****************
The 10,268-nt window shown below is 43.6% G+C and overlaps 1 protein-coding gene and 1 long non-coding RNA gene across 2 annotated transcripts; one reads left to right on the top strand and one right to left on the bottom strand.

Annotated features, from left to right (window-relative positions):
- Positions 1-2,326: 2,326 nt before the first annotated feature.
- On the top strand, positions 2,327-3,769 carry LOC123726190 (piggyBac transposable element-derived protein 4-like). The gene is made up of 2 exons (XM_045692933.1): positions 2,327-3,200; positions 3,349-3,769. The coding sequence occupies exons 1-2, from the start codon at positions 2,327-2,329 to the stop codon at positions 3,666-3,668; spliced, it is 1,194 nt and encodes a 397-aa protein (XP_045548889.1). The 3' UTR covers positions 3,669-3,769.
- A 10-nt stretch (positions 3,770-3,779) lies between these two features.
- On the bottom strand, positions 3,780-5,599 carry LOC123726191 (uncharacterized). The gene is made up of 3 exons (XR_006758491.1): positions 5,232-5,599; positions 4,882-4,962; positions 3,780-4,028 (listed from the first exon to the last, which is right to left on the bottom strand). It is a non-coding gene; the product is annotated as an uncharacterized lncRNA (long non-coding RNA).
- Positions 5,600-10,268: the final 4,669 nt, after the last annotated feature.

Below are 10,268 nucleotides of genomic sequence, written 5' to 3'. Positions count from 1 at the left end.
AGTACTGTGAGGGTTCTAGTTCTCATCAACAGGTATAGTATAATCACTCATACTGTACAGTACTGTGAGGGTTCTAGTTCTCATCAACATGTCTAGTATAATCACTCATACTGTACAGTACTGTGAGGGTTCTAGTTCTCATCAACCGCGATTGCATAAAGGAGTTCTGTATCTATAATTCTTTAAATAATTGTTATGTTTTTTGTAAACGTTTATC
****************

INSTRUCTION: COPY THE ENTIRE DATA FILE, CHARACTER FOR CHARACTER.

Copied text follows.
The 10,268-nt window shown below is 43.6% G+C and overlaps 1 protein-coding gene and 1 long non-coding RNA gene across 2 annotated transcripts; one reads left to right on the top strand and one right to left on the bottom strand.

Annotated features, from left to right (window-relative positions):
- Positions 1-2,326: 2,326 nt before the first annotated feature.
- On the top strand, positions 2,327-3,769 carry LOC123726190 (piggyBac transposable element-derived protein 4-like). The gene is made up of 2 exons (XM_045692933.1): positions 2,327-3,200; positions 3,349-3,769. The coding sequence occupies exons 1-2, from the start codon at positions 2,327-2,329 to the stop codon at positions 3,666-3,668; spliced, it is 1,194 nt and encodes a 397-aa protein (XP_045548889.1). The 3' UTR covers positions 3,669-3,769.
- A 10-nt stretch (positions 3,770-3,779) lies between these two features.
- On the bottom strand, positions 3,780-5,599 carry LOC123726191 (uncharacterized). The gene is made up of 3 exons (XR_006758491.1): positions 5,232-5,599; positions 4,882-4,962; positions 3,780-4,028 (listed from the first exon to the last, which is right to left on the bottom strand). It is a non-coding gene; the product is annotated as an uncharacterized lncRNA (long non-coding RNA).
- Positions 5,600-10,268: the final 4,669 nt, after the last annotated feature.

Below are 10,268 nucleotides of genomic sequence, written 5' to 3'. Positions count from 1 at the left end.
AGTACTGTGAGGGTTCTAGTTCTCATCAACAGGTATAGTATAATCACTCATACTGTACAGTACTGTGAGGGTTCTAGTTCTCATCAACATGTCTAGTATAATCACTCATACTGTACAGTACTGTGAGGGTTCTAGTTCTCATCAACCGCGATTGCATAAAGGAGTTCTGTATCTATAATTCTTTAAATAATTGTTATGTTTTTTGTAAACGTTTATC